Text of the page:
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Yemen's Houthi rebels say 2,000 pro-govt forces taken prisoner in August offensive

The rebels said the assault was launched in August [Getty]

Date of publication: 29 September, 2019

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Some 2,000 pro-government fighters were taken as prisoner by Yemen's Houthi rebels in an August offensive near the southern Saudi region of Najran, the movement claimed.
Yemen's Houthi rebels said on Sunday they had killed some 200 pro-government fighters and took 2,000 others prisoner in an August offensive near the southern Saudi region of Najran. 

On Saturday, the Houthis had said that officers from Saudi Arabia - which leads a military coalition against the Houthis - were among the captives, but those claims were not repeated in Sunday's televised press conference.

"More than 200 were killed in dozens of (missile and drone) strikes while trying to escape or surrender," Houthi spokesman Yahya Saree said. 

"Over 2,000 fighters were taken prisoner," he added, saying most of them were Yemeni but that they included other prisoners.

He said that the three-day "large-scale" operation was launched on August 25, and showed footage purportedly of the attack, but it was not clear why the announcement was being made weeks later.

The coalition had no response to the Houthi claims Saturday that Saudi troops were among those taken captive.

A Yemeni government source confirmed to AFP that some 200 soldiers were killed in an attack in late August, but that only about 1,300 fighters were still being held, including 280 who were wounded. 

The source said that Yemeni troops were surrounded for four days by the Houthis in the rebels' northern stronghold of Saada province. 

The “enemy soldiers” were captured in the attack that was supported by the movement’s drone, missile and air defence units, a statement by the rebels said.  

A spokesman for the Yemen-based rebels said in a statement that three "enemy military brigades had fallen" in the attack, Reuters news agency reported on Saturday.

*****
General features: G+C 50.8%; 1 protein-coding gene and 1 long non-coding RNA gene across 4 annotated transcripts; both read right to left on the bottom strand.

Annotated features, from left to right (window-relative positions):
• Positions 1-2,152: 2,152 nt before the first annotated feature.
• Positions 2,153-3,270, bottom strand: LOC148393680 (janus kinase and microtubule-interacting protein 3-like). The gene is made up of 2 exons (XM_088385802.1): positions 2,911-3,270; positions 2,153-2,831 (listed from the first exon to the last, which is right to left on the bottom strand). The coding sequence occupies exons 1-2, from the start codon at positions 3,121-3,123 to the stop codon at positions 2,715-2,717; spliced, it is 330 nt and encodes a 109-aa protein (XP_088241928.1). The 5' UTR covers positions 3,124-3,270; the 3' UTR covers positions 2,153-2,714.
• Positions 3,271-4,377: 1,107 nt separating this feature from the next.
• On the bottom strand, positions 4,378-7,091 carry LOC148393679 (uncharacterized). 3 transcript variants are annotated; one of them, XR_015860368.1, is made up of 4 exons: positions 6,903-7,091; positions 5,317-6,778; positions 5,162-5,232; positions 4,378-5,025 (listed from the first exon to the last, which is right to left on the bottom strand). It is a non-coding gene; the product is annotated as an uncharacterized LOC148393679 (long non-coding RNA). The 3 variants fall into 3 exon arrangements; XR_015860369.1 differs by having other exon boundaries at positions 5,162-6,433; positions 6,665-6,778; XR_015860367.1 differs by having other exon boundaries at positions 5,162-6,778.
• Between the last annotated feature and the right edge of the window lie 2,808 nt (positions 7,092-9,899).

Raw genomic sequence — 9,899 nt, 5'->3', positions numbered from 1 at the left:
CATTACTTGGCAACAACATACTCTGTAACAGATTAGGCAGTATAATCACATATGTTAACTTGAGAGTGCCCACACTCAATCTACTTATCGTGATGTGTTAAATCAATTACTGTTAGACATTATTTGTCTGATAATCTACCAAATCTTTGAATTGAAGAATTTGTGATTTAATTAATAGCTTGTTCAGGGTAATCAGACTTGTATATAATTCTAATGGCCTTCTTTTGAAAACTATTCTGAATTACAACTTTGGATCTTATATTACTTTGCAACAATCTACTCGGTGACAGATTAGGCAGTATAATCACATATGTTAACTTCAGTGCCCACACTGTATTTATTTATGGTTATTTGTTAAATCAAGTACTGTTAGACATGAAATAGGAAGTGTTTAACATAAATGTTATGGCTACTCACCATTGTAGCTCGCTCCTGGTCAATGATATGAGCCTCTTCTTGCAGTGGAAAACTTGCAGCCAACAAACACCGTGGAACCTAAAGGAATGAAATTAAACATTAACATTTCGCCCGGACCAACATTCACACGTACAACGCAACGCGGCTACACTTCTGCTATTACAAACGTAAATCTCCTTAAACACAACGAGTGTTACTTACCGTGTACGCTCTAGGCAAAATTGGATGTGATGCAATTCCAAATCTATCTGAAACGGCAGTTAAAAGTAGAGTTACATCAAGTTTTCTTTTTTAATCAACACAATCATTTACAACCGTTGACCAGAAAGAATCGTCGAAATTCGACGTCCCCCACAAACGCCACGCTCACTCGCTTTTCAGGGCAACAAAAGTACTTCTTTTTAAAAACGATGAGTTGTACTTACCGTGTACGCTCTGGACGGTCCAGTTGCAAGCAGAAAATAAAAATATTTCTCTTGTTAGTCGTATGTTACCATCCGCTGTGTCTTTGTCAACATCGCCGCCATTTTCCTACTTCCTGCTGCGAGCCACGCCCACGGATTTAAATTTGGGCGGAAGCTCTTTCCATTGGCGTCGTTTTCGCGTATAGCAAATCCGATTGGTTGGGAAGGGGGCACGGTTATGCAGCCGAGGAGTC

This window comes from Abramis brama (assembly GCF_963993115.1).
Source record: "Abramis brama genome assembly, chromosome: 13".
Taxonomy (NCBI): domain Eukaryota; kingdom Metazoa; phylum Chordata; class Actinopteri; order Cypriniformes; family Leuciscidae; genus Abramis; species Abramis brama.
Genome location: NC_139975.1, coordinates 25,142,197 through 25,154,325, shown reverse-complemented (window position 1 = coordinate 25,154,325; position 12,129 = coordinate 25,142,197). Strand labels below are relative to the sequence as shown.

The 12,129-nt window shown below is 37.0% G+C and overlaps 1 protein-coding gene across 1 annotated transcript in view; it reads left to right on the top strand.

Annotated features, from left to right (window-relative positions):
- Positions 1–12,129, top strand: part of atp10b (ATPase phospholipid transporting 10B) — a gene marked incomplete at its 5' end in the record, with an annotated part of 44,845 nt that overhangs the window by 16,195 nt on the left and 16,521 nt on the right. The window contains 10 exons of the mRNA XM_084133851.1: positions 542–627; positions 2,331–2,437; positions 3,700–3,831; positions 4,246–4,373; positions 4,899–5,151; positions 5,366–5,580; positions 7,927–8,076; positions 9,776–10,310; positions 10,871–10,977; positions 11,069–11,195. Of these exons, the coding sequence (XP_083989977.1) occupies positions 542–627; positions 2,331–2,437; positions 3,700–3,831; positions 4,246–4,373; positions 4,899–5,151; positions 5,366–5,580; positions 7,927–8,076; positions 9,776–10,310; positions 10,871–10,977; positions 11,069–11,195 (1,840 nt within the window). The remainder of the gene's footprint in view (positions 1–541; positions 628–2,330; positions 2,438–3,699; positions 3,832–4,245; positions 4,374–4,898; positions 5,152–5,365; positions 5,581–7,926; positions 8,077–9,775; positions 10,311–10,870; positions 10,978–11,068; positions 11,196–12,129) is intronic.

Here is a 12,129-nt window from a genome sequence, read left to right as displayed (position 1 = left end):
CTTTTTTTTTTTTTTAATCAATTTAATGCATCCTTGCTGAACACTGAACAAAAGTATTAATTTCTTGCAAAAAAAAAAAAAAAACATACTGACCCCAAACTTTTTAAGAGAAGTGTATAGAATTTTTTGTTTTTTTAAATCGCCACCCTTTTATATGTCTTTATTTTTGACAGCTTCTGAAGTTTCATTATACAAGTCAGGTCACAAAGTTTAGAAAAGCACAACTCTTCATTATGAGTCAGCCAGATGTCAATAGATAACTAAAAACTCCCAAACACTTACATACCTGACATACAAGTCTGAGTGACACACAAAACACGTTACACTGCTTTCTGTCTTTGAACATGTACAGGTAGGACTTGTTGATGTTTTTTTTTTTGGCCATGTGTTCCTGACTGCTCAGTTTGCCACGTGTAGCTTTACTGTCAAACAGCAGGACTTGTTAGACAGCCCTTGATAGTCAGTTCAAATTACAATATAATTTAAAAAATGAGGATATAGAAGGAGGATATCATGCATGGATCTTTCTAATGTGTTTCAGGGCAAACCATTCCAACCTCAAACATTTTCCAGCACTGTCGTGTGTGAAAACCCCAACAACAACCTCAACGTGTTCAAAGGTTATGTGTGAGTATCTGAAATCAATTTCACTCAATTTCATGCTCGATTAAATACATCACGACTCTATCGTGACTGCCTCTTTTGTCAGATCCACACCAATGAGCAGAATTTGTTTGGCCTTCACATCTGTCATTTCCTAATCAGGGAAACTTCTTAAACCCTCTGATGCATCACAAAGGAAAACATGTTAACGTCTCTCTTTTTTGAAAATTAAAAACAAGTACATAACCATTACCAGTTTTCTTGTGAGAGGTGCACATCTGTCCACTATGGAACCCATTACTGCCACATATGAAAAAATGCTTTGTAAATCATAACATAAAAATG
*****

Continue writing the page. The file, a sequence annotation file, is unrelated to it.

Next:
Meanwhile, the rebels’s Al Masirah TV said the Houthis had captured "thousands" of enemy troops, including many officers and soldiers of the Saudi army, as well as "hundreds of armoured vehicles".

The Houthis have made a series of big announcements in recent weeks, including an offer to halt drone and ballistic missile attacks on Saudi Arabia as part of efforts to end the long-running war.

The rebels also claimed responsibility for massive September 14 attacks on Saudi oil installations that knocked out half of the OPEC kingpin's production and sent shock waves through world energy markets.

The United States and Saudi Arabia however blamed Iran, saying the strikes were carried out with advanced weaponry that was beyond the capability of the Houthis.

'Halt attacks'

On Wednesday, Yemen's Houthi rebels said their offer to halt all attacks on Saudi Arabia still stands despite new airstrikes launched by a Riyadh-led coalition fighting the insurgents.

Twenty-two civilians, including children, were killed in air raids earlier this week in Daleh and Amran provinces, the United Nations said.

The strikes came after the Iran-backed Houthis offered to halt drone and ballistic missile attacks on Saudi Arabia as part of efforts to end a war that has pushed Yemen to the brink of famine.

"The initiative is still on, and we are patient," Hisham Sharaf, the Houthis' foreign minister, told AFP.

"If they want peace, we are for peace. If they don't want peace, they know how we can hit them hard.

According to the UN, seven civilians including women and children from the same family were killed when airstrikes hit a mosque on Monday in the Houthi-held northern province of Amran.

The next day, 15 people including seven children were killed in raids on southern Daleh province, which is partly controlled by the rebel movement.

UN special envoy for Yemen Martin Griffiths said Wednesday the strikes were "yet another heartbreaking event".

He urged all parties "to take tangible and quick steps to reduce the violence, respect international humanitarian law and allow for a conducive environment for Yemen to return to a political process without delay".

The strikes marked the first major attack believed to have been carried out by the coalition since the Houthis' offer.

Sharaf said the rebels would give the Saudi-led coalition more time.

"We find that they're trying to distract the whole world from our initiative by launching these air strikes," he said.

"We will give them time even if they're killing our people."

Tens of thousands of people, most of them civilians, have been killed since Saudi Arabia and its allies intervened in March 2015 in support of the internationally recognised government after the Houthis captured the Yemeni capital Sanaa.

The fighting has displaced millions and left more than two-thirds of the population in need of aid.

The United Nations has described Yemen as the world's worst humanitarian crisis.

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